Using genetic modification, scientists can control immune cells to kill cancer

A less invasive, more powerful treatment for cancer could be on the horizon.

A Science Enthusiast

From the idea that your own body is working to kill itself to the treatments currently available, there’s absolutely nothing good about cancer. But a new treatment using your body’s own modified immune cells shows an area of promise in cancer treatments, meaning cancer survivors would possibly have fewer long-term side effects as a result of using their own immune system.

Medical News Today explains:

By engineering cancer-killing T cells that can be manipulated noninvasively by remote control, researchers have added a potentially powerful feature to an already promising type of immunotherapy known as CAR T cell therapy.

A report on the study, led by the  (UCSD), is due to be published in the Proceedings of the National Academy of Sciences.

Immunotherapy, a relatively new approach to fighting cancer, manipulates and strengthens the patient’s own immune system to eliminate tumors.

One type of immunotherapy that isemerging rapidlyis chimeric antigen receptor T cell (CAR T cell) therapy.

In CAR T cell therapy, immune cells called T cells are taken from a person and genetically modified in the laboratory so that they can recognize and kill cancer cells more effectively. The engineered cells are then multiplied and put back into the person.

Designed to kill cancer cells

The genetically modified part of the T cell is the chimeric antigen receptor (CAR). It contains various synthetic elements, including one that can recognize unique features of tumor cells known as tumor-associated antigens, and another that activates the T cell to kill the target.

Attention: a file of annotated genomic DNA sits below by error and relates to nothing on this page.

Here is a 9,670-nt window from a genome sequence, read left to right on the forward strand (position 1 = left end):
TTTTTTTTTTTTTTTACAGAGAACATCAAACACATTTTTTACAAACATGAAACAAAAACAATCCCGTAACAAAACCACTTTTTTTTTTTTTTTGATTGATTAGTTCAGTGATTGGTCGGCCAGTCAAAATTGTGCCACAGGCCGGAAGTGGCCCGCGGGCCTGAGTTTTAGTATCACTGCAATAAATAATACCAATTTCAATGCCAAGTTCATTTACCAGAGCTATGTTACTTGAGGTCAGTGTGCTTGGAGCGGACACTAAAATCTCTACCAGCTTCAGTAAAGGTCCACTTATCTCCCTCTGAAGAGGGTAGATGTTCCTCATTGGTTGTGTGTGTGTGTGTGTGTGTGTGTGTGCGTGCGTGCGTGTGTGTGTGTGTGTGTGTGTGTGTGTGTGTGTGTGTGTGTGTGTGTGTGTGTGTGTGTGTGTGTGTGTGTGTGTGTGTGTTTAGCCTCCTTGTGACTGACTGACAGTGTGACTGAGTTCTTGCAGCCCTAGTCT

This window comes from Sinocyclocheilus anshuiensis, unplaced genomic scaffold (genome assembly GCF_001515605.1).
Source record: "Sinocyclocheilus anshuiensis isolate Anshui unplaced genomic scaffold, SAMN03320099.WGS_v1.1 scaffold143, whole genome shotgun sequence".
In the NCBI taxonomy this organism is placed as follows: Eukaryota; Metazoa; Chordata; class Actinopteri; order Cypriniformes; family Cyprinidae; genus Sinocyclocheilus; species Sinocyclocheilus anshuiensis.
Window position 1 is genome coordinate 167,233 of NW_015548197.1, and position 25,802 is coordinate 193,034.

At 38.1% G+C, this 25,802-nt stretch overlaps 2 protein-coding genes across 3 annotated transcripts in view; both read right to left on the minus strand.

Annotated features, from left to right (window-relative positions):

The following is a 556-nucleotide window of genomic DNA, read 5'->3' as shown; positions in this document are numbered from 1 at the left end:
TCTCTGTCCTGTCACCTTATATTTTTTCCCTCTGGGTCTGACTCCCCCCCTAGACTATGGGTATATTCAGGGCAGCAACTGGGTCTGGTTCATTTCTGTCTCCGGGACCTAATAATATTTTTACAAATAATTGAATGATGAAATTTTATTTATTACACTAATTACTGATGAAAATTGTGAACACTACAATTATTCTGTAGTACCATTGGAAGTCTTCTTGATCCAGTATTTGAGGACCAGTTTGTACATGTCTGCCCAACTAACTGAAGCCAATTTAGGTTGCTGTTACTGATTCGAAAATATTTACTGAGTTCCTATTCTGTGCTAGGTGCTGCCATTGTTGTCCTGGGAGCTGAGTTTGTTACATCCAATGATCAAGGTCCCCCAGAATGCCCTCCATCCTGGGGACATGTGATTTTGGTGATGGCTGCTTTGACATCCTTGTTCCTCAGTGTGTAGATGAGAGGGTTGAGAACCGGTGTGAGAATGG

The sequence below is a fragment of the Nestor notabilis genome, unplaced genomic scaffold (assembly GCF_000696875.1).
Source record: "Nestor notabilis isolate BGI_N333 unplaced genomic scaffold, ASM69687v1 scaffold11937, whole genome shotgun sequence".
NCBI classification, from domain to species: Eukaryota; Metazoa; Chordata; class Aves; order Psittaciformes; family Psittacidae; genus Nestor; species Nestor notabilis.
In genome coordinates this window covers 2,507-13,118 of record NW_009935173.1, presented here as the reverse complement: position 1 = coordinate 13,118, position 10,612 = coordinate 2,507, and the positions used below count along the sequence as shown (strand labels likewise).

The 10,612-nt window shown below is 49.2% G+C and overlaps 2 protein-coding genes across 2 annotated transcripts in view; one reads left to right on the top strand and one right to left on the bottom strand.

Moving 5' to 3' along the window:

As new generations of CAR T cell therapy have been developed, the CAR has become increasingly sophisticated and acquired more features, including some that boost the anti-tumor power and persistence of the modified T cells.

Two CAR T cell therapies have recently been approved in the United States: one for the treatment of acute lymphoblastic leukemia in children, and another for the treatment of advanced lymphoma in adults.

However, there are now concerns surrounding whether this type of immunotherapy can be used effectively to treat cancers with solid tumors, such as those of the breast and colon.

One concern is whether or not the engineered T cells can be made powerful enough to overcome the resistance that the microenvironment inside a solid tumor has to immune responses.

Renier J. Brentjens, a medical oncologist and an early pioneer of CAR T cell therapy, says that what is needed is a “super T cell.”

He and his team at Memorial Sloan Kettering Cancer Center in New York City, NY, are working on a solution to the microenvironment resistance problem that they call an “armored CAR T cell.”

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